Intravaginal brachytherapy alone for intermediate-risk endometrial cancer
Despite the results of the Gynecologic Oncology Group trial No. 99 (GOG#99), some unanswered questions still remain about the role of adjuvant radiotherapy (RT) for intermediate-risk endometrial cancer. First, can intravaginal brachytherapy (IVRT) alone substitute for external beam RT but without added morbidity? Second, is the high-risk (HR) definition from GOG#99 a useful tool to predict pelvic recurrence specifically? The purpose of this study was to try to answer these questions in a group of patients with Stage IB-IIB endometrial carcinoma treated with high-dose-rate (HDR) IVRT alone.
Between November 1987 and December 2002, 382 patients with Stage IB-IIB endometrial carcinoma were treated with simple hysterectomy followed by HDR-IVRT alone at our institution. Comprehensive surgical staging (CSS), defined as pelvic washings and pelvic/paraaortic lymph node sampling, was performed in 20% of patients. The mean age was 60 years (range, 2992 years). Lymphovascular invasion (LVI) was present in 14% of patients. The median HDR-IVRT dose was 21 Gy (range, 621 Gy), given in three fractions. Complications were assessed in terms of late Radiation Therapy Oncology Group (Grade 3 or worse) toxicity of the GI tract, genitourinary GU tract, and vagina.
Results: With a median follow-up of 48 months, the 5-year vaginal/pelvic control rate was 95% (95% confidence interval [CI], 9398%). On multivariate analysis, a poor vaginal/pelvic control rate correlated with age ≥60 years old (relative risk [RR], 3, 95% CI, 112; p = 0.01), International Federation of Gynecology and Obstetrics (FIGO) Grade 3 (RR, 9, 95% CI, 235; p = 0.03), and LVI (RR, 4, 95% CI, 113; p = 0.051). The depth of myometrial invasion and CSS, however, were not significant. With regard to pelvic control specifically, the presence of GOG#99 HR features did not affect the pelvic control rate. The 5-year rate for HR patients was 96% (95% CI, 90100%) vs. 96% (95% CI, 9499%) for those without HR disease (p = 0.48). Even when the CSS effect was taken into account, the influence of HR features on pelvic control was still not significant (p = 0.51). In contrast, pelvic control was significantly influenced when patients were grouped according to CSS and stage/grade substages. For those with Stage IB Grade 3-IIB and no CSS, the 5-year pelvic control rate was 86% compared with 97% for those with Stage IB Grade 3-IIB and CSS, 97% for Stage IB, Grade 12 without CSS, and 100% for those with Stage IB, Grade 12 and CSS (p = 0.027). The 5-year disease-free survival rate was 93% (95% CI, 9096%). On multivariate analysis, poor disease-free survival correlated with age ≥60 years (RR, 5; 95% CI, 118; p = 0.002), FIGO Grade 3 (RR 5, 95% CI 217; p = 0.013), and LVI (RR 3, 95% CI 18; p = 0.054). Unlike pelvic control, disease-free survival was significantly affected by GOG#99 HR features, with a 5-year rate of 87% (95% CI, 7699%) vs. 94% (95% CI, 9197%) for those without HR features (p = 0.027). The 5-year overall and disease-specific survival rate was 93% and 97%, respectively. The overall 5-year actuarial rate of Grade 3 or worse complications was 1% (95% CI, 02%).
Conclusion: Tumor grade, depth of invasion, and the use of CSS were better predictors of pelvic control than the GOG#99 HR factors. IVRT alone seemed to provide adequate tumor control with very low morbidity. Therefore, it seems prudent to consider it for intermediate-risk patients because of its superior therapeutic ratio compared with that for surgery alone or pelvic RT. Additional follow-up, however, with a larger number of patients is needed, especially for those with LVI.
The Gynecologic Oncology Group trial No. 99 (GOG#99), randomizing patients with Stage IB-IIB endometrial cancer to surgery vs. surgery and pelvic RT, was especially important because it tried to address the role of pelvic RT for patients who had undergone comprehensive surgical staging (CSS). In addition, the authors of GOG#99 divided the patients into high-risk (HR) and low-risk groups. Patients were considered HR if they met a combination of the following criteria: advancing age, Grade 23 tumors, lymphovascular invasion (LVI), or outer-third invasion (2). However, despite the results of the GOG#99, some unanswered questions still remain. First, can intravaginal brachytherapy (IVRT) alone substitute for external beam RT? Second, is the HR definition from GOG#99 a useful tool to predict pelvic recurrence per se or is it a predictor of recurrence in general? Answering those two questions is very critical. Perhaps, rather than abandoning adjuvant RT altogether for intermediate-risk endometrial cancer, it would be useful to determine whether IVRT alone can provide equivalent locoregional control to that with external beam RT but without the added toxicity. Furthermore, if the GOG#99 HR factors are not good predictors of pelvic control, we could not reliably use those factors to determine who needs adjuvant RT.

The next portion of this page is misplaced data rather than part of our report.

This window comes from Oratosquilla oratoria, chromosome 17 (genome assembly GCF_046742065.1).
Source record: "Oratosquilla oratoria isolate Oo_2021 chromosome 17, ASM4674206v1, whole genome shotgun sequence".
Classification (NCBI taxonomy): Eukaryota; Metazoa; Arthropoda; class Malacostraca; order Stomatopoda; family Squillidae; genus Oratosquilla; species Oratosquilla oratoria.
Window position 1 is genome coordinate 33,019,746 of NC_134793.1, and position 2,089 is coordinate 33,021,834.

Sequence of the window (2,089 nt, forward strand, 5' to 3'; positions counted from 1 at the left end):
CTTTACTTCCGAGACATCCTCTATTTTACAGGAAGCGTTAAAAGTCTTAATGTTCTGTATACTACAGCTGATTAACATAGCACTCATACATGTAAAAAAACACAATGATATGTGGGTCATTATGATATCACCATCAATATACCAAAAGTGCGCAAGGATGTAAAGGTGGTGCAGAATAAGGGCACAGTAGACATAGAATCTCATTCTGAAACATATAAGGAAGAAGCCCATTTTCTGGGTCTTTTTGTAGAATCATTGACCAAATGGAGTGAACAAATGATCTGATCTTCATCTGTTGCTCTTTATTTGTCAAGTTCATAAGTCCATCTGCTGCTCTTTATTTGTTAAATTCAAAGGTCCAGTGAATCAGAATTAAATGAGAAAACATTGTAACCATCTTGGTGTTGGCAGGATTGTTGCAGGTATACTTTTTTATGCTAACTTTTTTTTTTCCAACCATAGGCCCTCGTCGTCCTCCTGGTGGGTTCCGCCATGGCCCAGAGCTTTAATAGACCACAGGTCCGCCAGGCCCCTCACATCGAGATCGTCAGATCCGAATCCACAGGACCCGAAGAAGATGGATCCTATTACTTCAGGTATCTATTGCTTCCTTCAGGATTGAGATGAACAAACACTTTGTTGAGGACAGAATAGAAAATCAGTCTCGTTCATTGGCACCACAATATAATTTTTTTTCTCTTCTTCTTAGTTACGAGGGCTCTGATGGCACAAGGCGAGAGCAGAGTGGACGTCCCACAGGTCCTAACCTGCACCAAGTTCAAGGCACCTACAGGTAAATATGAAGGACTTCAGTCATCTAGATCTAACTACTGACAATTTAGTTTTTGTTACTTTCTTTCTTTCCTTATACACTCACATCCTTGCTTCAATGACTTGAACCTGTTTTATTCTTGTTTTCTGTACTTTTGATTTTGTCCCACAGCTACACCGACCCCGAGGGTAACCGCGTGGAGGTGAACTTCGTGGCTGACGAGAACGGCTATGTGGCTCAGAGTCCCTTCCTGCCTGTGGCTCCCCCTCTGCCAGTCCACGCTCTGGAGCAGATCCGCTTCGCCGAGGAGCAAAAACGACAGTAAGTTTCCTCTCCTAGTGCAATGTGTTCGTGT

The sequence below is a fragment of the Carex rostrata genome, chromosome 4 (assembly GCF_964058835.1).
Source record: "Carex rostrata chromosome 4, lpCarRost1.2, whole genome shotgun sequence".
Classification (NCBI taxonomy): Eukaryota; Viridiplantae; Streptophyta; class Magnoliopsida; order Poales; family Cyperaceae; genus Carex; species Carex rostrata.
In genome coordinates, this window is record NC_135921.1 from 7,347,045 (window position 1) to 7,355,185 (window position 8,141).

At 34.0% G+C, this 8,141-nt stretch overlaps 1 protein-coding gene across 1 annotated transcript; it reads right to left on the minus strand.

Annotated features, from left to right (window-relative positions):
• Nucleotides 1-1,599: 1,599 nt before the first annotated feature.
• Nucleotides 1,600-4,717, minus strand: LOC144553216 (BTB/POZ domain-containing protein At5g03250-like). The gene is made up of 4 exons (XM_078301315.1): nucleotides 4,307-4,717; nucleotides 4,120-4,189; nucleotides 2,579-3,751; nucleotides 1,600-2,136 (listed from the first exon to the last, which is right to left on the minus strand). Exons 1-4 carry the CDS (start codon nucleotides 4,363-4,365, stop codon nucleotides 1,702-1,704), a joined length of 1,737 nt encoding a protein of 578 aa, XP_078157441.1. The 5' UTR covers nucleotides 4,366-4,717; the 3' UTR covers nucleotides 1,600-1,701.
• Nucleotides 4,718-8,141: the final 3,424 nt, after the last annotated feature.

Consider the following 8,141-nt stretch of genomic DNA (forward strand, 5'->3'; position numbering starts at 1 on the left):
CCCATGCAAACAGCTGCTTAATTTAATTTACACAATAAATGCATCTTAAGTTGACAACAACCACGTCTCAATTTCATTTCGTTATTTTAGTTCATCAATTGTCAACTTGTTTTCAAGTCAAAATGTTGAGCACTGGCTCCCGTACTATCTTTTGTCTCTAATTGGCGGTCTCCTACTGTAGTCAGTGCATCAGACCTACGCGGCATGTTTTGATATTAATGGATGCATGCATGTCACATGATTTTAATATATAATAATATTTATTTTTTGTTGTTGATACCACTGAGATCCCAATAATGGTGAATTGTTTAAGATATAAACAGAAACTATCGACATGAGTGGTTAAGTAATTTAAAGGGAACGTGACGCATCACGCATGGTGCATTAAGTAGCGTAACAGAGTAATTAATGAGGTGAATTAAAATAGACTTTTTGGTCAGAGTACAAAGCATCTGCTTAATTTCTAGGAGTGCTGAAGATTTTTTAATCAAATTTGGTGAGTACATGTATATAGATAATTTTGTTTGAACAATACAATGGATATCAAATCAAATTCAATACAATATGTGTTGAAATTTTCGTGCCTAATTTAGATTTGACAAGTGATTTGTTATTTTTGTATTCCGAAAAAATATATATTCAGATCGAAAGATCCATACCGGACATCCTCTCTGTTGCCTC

Several reports have been published in the literature about IVRT, but not all of them have been applicable to everyday practice. Most of the reports included patients with Stage IA, Grade 12 disease, for whom most authors would not recommend adjuvant RT, thus diluting the results. In addition, the use of IVRT in some reports was linked to pelvic and paraaortic lymph node dissection. Yet, it could be argued that lymph node dissection is not needed for all subsets of patients with early-stage endometrial cancer. Therefore, the purpose of this study was to try to answer those questions in a group of patients with Stage IB-IIB endometrial carcinoma treated with simple hysterectomy with or without CSS followed by high-dose-rate (HDR) IVRT alone.
Interpreting the results of the GOG#99 trial represents a major challenge to those interested in the treatment of Stage IB-IIB endometrial cancer. According to some, the lack of a difference in overall survival and the associated morbidity of adjuvant pelvic RT are sufficient reasons to abandon all forms of RT for this group of patients. However, it is essential to realize that the sample size in this trial, especially in light of the high number of intercurrent deaths, was not large enough to answer an overall survival question. To prove that point, one needs only to quote the authors of GOG#99: Approximately half of the deaths were due to causes other than endometrial cancer or treatment (NAT: 19 of 36; RT: 15 of 30). With this number of intercurrent deaths in both arms, even if RT reduces the risk of endometrial cancer-related deaths, the size of this trial is not adequate to reliably detect an overall survival difference. More importantly, the primary endpoint in GOG#99 was not overall survival but progression-free survival, which improved significantly (relative hazard 0.42; p = 0.007) with pelvic RT.